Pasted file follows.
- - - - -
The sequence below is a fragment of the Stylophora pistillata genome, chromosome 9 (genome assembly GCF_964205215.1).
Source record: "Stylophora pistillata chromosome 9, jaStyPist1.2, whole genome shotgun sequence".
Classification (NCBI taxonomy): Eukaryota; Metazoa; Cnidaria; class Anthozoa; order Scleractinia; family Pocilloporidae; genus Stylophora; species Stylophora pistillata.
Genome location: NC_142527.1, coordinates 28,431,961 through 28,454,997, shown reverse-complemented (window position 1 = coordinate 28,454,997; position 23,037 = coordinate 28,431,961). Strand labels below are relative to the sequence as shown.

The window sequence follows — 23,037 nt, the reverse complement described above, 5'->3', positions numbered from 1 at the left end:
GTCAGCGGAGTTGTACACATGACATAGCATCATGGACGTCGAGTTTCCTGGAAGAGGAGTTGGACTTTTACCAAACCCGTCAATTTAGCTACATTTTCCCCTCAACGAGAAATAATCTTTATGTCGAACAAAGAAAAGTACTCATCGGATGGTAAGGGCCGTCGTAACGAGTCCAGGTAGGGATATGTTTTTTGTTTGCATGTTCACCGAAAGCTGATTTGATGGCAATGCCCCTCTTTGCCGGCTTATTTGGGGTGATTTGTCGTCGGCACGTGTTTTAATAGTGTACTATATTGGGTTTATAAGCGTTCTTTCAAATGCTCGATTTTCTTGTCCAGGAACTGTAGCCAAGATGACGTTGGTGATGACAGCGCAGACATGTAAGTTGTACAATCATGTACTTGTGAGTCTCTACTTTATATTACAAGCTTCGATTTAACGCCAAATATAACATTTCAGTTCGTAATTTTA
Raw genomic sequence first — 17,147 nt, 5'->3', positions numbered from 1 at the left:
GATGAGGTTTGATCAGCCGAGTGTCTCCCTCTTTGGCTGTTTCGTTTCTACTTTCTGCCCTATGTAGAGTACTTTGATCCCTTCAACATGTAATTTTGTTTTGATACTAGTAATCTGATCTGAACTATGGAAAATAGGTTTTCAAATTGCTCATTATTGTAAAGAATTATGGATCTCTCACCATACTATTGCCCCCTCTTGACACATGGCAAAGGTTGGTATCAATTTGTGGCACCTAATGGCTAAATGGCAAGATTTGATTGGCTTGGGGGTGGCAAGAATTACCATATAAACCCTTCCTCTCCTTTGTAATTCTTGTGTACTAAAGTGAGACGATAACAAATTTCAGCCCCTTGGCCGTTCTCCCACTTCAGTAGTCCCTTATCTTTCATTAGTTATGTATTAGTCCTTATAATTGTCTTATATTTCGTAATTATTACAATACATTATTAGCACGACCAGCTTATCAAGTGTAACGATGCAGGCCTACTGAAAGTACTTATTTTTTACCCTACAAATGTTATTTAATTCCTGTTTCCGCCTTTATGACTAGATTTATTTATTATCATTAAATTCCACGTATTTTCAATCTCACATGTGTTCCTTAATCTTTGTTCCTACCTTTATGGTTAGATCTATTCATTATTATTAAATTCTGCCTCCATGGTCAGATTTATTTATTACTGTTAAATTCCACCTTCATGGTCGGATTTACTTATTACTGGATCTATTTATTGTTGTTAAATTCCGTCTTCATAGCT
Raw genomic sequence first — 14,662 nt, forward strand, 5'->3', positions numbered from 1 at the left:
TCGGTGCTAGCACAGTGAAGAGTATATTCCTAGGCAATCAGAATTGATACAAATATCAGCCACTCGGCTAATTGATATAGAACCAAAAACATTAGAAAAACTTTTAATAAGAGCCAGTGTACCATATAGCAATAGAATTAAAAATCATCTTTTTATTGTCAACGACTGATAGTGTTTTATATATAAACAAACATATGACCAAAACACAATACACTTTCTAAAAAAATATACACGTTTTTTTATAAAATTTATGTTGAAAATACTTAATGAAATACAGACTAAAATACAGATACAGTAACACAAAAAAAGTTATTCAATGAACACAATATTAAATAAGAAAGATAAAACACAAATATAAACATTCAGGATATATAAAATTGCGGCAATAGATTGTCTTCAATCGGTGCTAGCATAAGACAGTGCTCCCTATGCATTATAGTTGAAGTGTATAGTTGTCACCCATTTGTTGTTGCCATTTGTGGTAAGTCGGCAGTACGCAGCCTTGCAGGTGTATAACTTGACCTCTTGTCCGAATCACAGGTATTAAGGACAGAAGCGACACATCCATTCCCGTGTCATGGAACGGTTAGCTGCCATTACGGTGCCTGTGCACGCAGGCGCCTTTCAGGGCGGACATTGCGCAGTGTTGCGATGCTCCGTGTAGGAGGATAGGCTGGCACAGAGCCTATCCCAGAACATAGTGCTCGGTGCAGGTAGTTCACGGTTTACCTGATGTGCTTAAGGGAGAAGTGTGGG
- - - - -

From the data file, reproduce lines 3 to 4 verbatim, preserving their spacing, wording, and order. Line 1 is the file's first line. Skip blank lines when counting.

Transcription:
Classification (NCBI taxonomy): Eukaryota; Metazoa; Cnidaria; class Anthozoa; order Scleractinia; family Pocilloporidae; genus Stylophora; species Stylophora pistillata.
Genome location: NC_142527.1, coordinates 28,431,961 through 28,454,997, shown reverse-complemented (window position 1 = coordinate 28,454,997; position 23,037 = coordinate 28,431,961). Strand labels below are relative to the sequence as shown.